Voyage Into Mystery: The European Discovery of Easter Island
Voyage Into Mystery: The European Discovery of Easter Island
Dutch Admiral Jacob Roggeveen (1659-1729) made the first European discovery of Easter Island on Easter Day, April 5, 1722, and ended 1,400 years of isolation on the island. Triangular shaped, Easter Island or Rapa Nui as it is known locally, is located 2,300 miles (3,700 km) west of the Chilean coast in the South Pacific Ocean. Over 2,000 miles (3,200 km) from the nearest populated center, Rapa Nui is one of the most isolated settlements in the world. The island is small, only 60 square miles (155 sq km), and is barren except for the hardy grasses that grow there, but is noted because of the large mysterious statues or moai that dot the island. Although the discovery of this island was not considered important at the time, it has since attracted the attention of archaeologists and scientists from all over the world.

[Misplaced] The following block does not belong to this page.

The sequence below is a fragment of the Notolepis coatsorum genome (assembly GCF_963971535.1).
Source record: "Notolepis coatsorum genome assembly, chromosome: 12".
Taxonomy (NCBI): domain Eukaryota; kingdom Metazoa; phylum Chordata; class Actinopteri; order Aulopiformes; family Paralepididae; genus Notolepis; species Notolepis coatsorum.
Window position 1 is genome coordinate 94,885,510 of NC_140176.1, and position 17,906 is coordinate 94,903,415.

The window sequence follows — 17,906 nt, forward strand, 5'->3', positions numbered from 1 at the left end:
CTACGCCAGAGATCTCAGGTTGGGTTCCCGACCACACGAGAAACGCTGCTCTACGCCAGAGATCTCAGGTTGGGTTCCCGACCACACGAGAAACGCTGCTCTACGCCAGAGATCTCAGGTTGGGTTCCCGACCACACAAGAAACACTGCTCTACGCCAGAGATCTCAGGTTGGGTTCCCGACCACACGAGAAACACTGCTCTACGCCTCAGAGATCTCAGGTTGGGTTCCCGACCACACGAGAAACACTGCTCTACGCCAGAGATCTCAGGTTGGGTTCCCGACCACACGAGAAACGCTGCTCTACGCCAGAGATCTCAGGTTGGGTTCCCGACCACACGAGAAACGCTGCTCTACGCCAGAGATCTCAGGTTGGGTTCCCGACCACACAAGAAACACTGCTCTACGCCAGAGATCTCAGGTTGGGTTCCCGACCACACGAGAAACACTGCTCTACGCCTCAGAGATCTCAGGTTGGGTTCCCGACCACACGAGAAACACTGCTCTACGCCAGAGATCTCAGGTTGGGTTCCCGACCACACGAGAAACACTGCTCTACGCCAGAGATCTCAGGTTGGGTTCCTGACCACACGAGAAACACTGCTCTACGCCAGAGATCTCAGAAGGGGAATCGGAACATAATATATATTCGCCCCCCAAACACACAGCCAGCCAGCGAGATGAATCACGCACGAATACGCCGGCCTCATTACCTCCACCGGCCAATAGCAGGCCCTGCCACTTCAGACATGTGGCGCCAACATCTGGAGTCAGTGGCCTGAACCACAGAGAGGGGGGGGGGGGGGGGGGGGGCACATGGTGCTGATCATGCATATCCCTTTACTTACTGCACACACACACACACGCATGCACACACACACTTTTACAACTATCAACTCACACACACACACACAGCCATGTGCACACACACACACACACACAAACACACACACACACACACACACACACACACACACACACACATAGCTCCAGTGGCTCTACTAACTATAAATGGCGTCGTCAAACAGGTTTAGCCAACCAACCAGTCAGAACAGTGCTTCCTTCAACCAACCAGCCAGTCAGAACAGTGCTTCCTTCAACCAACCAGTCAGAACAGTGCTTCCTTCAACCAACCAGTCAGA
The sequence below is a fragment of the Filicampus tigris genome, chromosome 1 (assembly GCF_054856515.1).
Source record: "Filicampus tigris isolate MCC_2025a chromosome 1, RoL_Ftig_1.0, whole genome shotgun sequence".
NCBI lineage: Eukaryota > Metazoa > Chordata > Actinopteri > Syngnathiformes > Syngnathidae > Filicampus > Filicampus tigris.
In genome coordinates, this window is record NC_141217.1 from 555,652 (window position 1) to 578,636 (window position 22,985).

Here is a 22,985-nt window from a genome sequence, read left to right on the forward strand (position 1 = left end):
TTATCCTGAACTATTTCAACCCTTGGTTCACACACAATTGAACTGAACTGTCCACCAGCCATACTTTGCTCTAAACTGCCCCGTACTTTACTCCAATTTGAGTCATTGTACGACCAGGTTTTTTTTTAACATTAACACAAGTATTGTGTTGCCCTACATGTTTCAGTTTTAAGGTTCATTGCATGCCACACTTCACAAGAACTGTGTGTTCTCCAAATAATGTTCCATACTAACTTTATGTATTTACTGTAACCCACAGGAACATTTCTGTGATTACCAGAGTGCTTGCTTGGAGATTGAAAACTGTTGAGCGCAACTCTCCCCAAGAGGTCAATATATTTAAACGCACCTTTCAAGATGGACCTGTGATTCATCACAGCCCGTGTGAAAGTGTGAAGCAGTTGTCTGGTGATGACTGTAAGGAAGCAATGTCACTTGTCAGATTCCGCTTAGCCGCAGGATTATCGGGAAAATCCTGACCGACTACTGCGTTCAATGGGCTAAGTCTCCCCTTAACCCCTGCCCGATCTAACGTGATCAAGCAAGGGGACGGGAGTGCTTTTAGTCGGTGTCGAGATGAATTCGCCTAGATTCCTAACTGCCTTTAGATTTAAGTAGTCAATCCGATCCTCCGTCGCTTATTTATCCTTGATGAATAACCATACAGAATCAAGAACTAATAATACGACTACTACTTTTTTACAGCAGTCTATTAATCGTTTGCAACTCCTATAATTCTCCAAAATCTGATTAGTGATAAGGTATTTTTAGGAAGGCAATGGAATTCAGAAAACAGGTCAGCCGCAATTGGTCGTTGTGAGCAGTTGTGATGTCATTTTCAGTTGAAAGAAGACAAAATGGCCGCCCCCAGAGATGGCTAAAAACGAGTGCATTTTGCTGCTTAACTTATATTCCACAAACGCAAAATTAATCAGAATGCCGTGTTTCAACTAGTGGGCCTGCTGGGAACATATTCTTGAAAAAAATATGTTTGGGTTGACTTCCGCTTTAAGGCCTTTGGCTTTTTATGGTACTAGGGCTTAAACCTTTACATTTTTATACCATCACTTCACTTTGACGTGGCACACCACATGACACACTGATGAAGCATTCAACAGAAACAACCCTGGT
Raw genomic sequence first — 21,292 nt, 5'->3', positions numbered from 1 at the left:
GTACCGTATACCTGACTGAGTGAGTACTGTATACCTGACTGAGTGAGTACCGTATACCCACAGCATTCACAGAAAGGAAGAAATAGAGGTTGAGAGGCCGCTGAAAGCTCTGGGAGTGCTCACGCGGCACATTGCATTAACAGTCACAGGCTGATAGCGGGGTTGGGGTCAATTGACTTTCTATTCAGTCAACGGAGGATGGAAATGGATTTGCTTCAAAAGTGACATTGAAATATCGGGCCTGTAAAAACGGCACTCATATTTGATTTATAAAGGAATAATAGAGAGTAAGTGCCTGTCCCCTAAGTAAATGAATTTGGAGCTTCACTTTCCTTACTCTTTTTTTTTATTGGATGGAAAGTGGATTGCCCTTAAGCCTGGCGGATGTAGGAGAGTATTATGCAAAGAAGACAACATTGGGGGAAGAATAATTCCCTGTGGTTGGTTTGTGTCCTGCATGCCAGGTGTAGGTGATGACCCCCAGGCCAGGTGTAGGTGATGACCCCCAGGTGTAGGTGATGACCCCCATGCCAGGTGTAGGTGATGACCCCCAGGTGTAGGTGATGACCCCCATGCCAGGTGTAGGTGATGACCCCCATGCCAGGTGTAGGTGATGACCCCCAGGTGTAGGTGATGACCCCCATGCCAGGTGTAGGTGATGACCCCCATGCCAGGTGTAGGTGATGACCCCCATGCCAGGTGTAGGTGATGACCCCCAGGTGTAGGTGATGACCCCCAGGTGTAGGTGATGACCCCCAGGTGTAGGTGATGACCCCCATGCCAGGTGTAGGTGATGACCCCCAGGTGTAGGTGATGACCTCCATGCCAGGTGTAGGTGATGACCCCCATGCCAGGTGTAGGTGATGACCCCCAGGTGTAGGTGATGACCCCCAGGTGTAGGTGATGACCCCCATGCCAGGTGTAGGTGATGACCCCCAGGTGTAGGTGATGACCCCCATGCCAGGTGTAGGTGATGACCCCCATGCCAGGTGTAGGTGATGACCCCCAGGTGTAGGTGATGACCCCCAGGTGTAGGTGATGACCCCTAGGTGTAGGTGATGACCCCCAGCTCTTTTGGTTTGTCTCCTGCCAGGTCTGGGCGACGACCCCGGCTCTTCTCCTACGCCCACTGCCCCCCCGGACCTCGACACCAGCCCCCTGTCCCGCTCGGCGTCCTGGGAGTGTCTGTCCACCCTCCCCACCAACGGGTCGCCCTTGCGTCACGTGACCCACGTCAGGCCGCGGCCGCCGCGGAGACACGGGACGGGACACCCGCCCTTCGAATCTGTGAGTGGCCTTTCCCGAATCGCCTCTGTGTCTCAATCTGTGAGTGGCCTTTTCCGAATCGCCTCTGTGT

It was largely the hunt for riches and commerce that led to the exploration of the South Pacific Ocean by Europeans. It was commonly believed there was a large super continent called terra australis incognito in the Southern Hemisphere, and many expeditions left for the Pacific in search of it. Vasco Núñez de Balboa (1475-1519) was the first European to sight the Pacific in 1513, and seven years later Ferdinand Magellan (1480?-1521) rounded South America and sailed across the Pacific Ocean. It was the Spanish, interested in trade, who led the initial explorations of the South Pacific from 1567-1606. The Dutch, who were excellent seamen, followed. Jakob Le Maire (1585-1616) was an entrepreneur who explored the Pacific in 1615 and 1616, followed by fellow Dutchman Abel Tasman (1603-1659) in 1642, who worked for the East Indian Company.